“Relax — This won’t hurt.” ~ Thompson’s final line in his suicide note. The author shot himself. An iconoclast to the end, his widow said Thomas wanted to go out with a bang, and he did. On a platform he personally designed, Thompson had his ashes shot from a cannon to the music of Norman Greenbaum‘s “Spirit in the Sky” and Bob Dylan‘s “Mr. Tambourine Man.” You can watch a video of Thompson’s final farewell here.
Lena Dunham scores with Random House while Penguin seeks repayment on book deals gone sour.
If you’ve evaded living under a rock this past week, you’ve probably also heard about the bidding war over Lena Dunham’s forthcoming book of essays that resulted in a $3.5m payout for the author (slash director, slash actress). Yes, now aspiring young authors can join the ranks of aspiring young film makers made green with envy by the talented Miss Dunham. But all we can think of is that, for her sake, it better be good, given the example that Penguin set in court last month.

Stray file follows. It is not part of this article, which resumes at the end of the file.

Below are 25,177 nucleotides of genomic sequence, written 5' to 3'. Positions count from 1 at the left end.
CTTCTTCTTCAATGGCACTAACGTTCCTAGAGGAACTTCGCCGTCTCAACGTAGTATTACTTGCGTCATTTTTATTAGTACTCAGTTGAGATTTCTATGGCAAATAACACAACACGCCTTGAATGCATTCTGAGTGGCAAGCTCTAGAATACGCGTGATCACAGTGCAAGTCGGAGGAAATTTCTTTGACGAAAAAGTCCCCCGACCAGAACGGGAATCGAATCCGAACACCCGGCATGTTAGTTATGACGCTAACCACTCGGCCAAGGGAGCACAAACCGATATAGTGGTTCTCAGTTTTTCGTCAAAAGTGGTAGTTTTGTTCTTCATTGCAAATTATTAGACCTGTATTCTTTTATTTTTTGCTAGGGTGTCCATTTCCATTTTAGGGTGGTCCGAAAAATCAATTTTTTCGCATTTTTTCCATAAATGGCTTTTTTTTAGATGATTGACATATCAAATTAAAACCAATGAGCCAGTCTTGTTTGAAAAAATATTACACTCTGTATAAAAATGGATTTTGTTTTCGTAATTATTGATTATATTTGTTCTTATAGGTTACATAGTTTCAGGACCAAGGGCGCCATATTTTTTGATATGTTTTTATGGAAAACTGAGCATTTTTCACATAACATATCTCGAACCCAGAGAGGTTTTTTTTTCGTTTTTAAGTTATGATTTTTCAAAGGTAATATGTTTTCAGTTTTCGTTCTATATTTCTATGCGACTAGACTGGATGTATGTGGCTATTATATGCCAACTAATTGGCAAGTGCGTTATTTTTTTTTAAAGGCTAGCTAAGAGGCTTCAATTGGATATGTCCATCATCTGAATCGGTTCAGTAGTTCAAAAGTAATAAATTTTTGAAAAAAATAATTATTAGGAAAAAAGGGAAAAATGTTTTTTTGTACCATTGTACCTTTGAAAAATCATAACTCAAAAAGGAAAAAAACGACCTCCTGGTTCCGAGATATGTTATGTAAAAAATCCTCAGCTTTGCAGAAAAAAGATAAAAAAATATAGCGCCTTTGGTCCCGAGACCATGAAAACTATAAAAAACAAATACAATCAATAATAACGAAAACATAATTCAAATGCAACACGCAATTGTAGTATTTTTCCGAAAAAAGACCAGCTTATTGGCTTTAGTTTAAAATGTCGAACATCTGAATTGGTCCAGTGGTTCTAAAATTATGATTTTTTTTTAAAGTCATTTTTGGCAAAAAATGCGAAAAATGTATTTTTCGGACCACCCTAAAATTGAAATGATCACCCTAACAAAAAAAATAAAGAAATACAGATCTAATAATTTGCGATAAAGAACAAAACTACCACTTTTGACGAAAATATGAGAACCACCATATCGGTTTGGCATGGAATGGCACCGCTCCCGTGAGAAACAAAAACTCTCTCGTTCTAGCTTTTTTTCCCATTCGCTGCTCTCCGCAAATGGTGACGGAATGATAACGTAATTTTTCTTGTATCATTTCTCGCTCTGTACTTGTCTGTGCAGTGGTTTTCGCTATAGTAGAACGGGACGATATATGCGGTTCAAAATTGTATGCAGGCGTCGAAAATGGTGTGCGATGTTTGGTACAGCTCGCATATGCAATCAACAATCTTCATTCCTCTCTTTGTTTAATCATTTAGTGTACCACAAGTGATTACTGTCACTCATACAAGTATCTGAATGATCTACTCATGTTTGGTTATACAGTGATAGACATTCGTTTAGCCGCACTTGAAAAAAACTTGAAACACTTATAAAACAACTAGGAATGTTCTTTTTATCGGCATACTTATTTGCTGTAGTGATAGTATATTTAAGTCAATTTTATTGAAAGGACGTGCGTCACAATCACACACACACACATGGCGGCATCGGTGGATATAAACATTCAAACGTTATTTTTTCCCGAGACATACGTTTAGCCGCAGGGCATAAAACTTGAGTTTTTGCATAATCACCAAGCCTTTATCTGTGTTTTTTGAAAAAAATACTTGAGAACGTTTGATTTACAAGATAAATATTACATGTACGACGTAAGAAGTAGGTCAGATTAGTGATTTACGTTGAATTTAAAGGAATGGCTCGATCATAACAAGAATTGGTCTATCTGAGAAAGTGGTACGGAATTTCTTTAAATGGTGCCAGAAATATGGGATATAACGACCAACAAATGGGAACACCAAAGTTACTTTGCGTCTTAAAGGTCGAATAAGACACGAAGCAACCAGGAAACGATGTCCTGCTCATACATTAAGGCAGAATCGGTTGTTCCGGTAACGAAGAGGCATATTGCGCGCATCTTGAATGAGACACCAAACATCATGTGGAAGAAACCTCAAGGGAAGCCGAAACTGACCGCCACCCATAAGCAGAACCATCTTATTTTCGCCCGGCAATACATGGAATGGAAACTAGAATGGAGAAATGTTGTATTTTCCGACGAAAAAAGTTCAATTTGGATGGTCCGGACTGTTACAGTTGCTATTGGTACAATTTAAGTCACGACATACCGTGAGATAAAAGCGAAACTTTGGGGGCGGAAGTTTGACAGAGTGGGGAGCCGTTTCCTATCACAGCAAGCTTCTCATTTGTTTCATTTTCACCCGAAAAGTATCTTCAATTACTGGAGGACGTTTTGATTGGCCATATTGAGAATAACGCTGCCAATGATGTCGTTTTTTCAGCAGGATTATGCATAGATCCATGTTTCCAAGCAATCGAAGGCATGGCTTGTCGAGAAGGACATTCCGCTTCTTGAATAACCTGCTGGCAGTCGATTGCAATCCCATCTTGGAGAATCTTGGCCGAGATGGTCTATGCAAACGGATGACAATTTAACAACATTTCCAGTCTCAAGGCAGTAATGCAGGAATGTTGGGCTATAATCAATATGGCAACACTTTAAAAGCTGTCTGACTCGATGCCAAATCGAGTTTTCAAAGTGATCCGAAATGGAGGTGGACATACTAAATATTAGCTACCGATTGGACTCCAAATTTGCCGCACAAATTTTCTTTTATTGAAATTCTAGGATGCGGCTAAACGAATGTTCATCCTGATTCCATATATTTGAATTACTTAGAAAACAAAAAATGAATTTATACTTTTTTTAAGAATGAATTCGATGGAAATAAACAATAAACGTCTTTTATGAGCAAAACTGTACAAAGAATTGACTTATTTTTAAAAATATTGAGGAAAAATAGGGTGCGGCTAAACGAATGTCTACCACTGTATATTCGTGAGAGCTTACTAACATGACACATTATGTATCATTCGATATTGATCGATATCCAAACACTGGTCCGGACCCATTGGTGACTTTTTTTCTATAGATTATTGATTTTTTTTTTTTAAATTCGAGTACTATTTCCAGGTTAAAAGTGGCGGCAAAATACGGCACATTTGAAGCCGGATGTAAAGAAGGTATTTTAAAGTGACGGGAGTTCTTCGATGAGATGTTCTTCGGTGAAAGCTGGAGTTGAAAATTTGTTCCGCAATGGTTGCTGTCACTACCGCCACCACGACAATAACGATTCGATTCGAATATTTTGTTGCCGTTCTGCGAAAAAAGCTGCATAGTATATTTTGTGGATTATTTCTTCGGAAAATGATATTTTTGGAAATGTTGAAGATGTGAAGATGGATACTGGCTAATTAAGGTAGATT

At the end of September the Penguin Group New York filed lawsuits to recoup losses made on advances to several of its authors who never delivered. With the filing of these suits, the details of these authors’ paydays have become public knowledge. Though none are as hefty as Dunham’s, the size of a few of these advances may surprise you:
The largest advance of the list went to Ana Marie Cox, who founded the political blog Wonkette. In 2006 she signed a contract that totaled $325,000 to write a “humorous examination of the next generation of political activists.” Now, because she didn’t deliver, Penguin is suing to reclaim the $81,250 advance it paid her, plus $50,000 in interest. Hopefully her correspondent jobs at GQ and The Guardian compensate her as handsomely (we’re guessing that they probably do).